WPAQ got a brand new set of call sign letters for its birthday.
Kelly Epperson, co-owner of the Mount Airy radio station, made the announcement from the stage during the WPAQ 740 AM 68th Anniversary Celebration at the Earle Theatre on Saturday night.
“I wish my mom and dad and sister were here to share this announcement,” said Epperson, whose father Ralph Epperson opened the station on Feb. 2, 1948.
The original call letters were removed from the building during renovations and were too deteriorated to be put back to use.
They were donated to the Mount Airy Museum of Regional History where they are currently on display.
Several anonymous donors provided for the purchase of a new set, which will be outlined with bright pink neon lights similar to the originals and installed in the next couple of months.
Epperson did have some help with the announcement.
Four youngsters accompanied him onstage, each holding a replica of a letter from the call sign.
Madeline Caudill held “W,” Ricky Caudill held “P,” Abby Epperson held “A” and James Caudill held “Q.”
Nine-year-old Abby Epperson took the microphone after her father.
“I’m amazed to see all of you out here dedicated to something when you could be doing something else,” she said to the audience that overflowed the seats in both levels of the theater and packed the lobby.
“To see WPAQ turn 68 is amazing,” she said.
After the announcement, the music picked back up with the South Carolina Broadcasters.
Band member Ivy Shepphard, who is also a DJ for WPAQ on Monday and Tuesday afternoons, called for another round of applause for Kelly Epperson and company.
“A radio station without call letters is kind of like a house without a mailbox,” she said. “It’ll be great to see them back up there.”
Other bands that performed at the celebration were the Zephyr Lightning Bolts, Rich in Tradition, Slate Mountain Ramblers, The Country Boys and Mickey Galyean & Cullen’s Bridge.
The show provided a quintessentially WPAQ taste of the bluegrass, old time and gospel music that has drawn listeners for so many years.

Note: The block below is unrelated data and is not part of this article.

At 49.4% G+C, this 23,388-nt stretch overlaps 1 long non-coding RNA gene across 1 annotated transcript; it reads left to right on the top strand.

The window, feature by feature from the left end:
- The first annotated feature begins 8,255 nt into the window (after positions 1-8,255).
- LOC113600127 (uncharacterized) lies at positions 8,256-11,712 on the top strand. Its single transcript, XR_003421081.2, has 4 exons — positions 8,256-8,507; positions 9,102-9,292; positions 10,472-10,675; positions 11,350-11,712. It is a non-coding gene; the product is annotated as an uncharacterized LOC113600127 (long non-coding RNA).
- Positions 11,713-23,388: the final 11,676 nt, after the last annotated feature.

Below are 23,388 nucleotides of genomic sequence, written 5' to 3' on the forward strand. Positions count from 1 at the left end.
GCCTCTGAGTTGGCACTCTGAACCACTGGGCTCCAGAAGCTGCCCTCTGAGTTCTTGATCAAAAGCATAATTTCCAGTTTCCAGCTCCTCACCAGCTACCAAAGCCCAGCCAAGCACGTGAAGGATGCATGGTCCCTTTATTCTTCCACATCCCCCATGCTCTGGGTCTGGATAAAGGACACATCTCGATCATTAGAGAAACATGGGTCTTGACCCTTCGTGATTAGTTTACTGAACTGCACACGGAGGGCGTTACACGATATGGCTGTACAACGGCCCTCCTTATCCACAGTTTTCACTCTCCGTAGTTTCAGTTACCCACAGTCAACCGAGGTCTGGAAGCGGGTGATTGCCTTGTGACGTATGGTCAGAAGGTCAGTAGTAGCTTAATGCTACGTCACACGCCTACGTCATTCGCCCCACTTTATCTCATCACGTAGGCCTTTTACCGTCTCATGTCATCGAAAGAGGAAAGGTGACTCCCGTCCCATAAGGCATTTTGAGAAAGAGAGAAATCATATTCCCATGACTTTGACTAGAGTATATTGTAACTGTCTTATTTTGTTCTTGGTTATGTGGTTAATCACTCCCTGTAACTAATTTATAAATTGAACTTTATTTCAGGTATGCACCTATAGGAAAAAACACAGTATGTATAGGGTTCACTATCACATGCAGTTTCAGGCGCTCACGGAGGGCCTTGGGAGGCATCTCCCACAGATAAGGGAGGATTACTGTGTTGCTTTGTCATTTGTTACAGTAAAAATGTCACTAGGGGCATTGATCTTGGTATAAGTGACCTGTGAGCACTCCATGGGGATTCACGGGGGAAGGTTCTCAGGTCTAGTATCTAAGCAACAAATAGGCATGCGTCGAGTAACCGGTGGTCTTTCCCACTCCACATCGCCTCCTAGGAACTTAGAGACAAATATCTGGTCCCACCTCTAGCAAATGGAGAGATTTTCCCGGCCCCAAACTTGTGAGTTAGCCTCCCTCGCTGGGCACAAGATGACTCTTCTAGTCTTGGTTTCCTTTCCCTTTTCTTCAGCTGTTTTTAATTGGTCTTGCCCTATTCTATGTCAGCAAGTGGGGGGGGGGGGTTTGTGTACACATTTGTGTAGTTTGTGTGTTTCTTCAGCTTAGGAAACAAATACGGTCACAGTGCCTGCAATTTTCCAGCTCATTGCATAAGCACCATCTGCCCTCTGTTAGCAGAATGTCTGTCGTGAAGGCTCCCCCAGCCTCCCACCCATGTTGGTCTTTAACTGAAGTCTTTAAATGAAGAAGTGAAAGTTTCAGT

Stokes County native Ruth Eastep wouldn’t have missed it.
“I’ve been listening to it all its life,” Eastep said about the radio station. “It came on when I was 14 years old. I’m 82 now.”
The King resident said as soon as she gets up each morning she turns on WPAQ.
“It’s special,” she said, adding that she calls in to make a request at least once a week.
“Seeing so many young people here that play this kind of music, it’s a good thing,” she said. “I love it.”
Robert George, of Fransisco, also described himself as a “dedicated listener.”
He said, “I listen to other stations but I always keep the dial tuned to WPAQ.”
Tammy Asher attended the show with her husband Robert and daughters Jessica, Joetta, Ana and Savannah.
It was the family’s first live WPAQ show since moving to Mount Airy from Ohio last year, though they had often tuned in while visiting.
The Ashers spent some time in the area behind the balcony watching a lively group of musicians jam.
In Ohio, “the music wasn’t near as much as this area,” Tammy Asher said.
Lawana Yarbrough, of Winston-Salem, a fiddle convention regular, reflected on the difference between live and recorded music from her seat in the balcony.
“It’s an atmosphere you feel from the crowd,” she said.
Kathy and Tim Saunders came all the way from Reidsville for the event.
“We don’t have it down there like it is here,” Kathy Saunders said. “You all have your act together up here.”
Although the music was the obvious unifying factor of the night, Kelly Epperson said for him the event was all about the listeners.
“I’m just overwhelmed,” he said about the more than full house.
“I love these people, I do. They’re the reason why we do these.”
Reach Terri Flagg at 415-4734.